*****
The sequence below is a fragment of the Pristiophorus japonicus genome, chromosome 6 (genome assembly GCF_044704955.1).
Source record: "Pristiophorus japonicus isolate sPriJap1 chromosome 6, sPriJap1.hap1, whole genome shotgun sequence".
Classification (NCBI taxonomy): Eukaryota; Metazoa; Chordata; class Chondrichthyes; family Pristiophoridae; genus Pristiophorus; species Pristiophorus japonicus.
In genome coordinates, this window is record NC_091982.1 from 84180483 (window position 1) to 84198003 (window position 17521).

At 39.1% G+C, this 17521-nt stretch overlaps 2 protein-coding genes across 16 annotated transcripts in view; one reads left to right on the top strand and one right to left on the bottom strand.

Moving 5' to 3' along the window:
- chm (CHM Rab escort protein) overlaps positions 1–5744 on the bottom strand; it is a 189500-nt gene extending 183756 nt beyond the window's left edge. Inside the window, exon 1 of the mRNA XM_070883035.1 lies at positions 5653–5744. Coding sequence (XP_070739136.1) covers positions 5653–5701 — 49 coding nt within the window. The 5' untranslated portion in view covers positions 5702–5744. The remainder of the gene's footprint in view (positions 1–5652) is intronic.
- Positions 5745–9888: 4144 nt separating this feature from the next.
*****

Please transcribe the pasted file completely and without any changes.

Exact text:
The sequence below is a fragment of the Pristiophorus japonicus genome, chromosome 6 (genome assembly GCF_044704955.1).
Source record: "Pristiophorus japonicus isolate sPriJap1 chromosome 6, sPriJap1.hap1, whole genome shotgun sequence".
Classification (NCBI taxonomy): Eukaryota; Metazoa; Chordata; class Chondrichthyes; family Pristiophoridae; genus Pristiophorus; species Pristiophorus japonicus.
In genome coordinates, this window is record NC_091982.1 from 84180483 (window position 1) to 84198003 (window position 17521).

At 39.1% G+C, this 17521-nt stretch overlaps 2 protein-coding genes across 16 annotated transcripts in view; one reads left to right on the top strand and one right to left on the bottom strand.

Moving 5' to 3' along the window:
- chm (CHM Rab escort protein) overlaps positions 1–5744 on the bottom strand; it is a 189500-nt gene extending 183756 nt beyond the window's left edge. Inside the window, exon 1 of the mRNA XM_070883035.1 lies at positions 5653–5744. Coding sequence (XP_070739136.1) covers positions 5653–5701 — 49 coding nt within the window. The 5' untranslated portion in view covers positions 5702–5744. The remainder of the gene's footprint in view (positions 1–5652) is intronic.
- Positions 5745–9888: 4144 nt separating this feature from the next.